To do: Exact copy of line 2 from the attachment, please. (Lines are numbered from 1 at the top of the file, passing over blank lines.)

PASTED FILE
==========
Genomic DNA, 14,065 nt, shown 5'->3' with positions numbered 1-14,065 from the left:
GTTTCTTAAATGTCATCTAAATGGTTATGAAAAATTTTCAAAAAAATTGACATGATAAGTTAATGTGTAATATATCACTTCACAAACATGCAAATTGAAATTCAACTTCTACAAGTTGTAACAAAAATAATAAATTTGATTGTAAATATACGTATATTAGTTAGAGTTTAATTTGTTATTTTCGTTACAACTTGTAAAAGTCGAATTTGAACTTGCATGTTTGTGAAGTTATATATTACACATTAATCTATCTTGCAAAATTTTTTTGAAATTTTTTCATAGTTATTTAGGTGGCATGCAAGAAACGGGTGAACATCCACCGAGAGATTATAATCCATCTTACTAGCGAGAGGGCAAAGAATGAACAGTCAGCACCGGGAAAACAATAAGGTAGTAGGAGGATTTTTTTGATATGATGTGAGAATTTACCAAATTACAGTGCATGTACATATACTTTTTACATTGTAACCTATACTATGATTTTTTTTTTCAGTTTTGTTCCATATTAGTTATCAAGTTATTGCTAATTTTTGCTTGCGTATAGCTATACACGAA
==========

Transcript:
GTTTCTTAAATGTCATCTAAATGGTTATGAAAAATTTTCAAAAAAATTGACATGATAAGTTAATGTGTAATATATCACTTCACAAACATGCAAATTGAAATTCAACTTCTACAAGTTGTAACAAAAATAATAAATTTGATTGTAAATATACGTATATTAGTTAGAGTTTAATTTGTTATTTTCGTTACAACTTGTAAAAGTCGAATTTGAACTTGCATGTTTGTGAAGTTATATATTACACATTAATCTATCTTGCAAAATTTTTTTGAAATTTTTTCATAGTTATTTAGGTGGCATGCAAGAAACGGGTGAACATCCACCGAGAGATTATAATCCATCTTACTAGCGAGAGGGCAAAGAATGAACAGTCAGCACCGGGAAAACAATAAGGTAGTAGGAGGATTTTTTTGATATGATGTGAGAATTTACCAAATTACAGTGCATGTACATATACTTTTTACATTGTAACCTATACTATGATTTTTTTTTTCAGTTTTGTTCCATATTAGTTATCAAGTTATTGCTAATTTTTGCTTGCGTATAGCTATACACGAA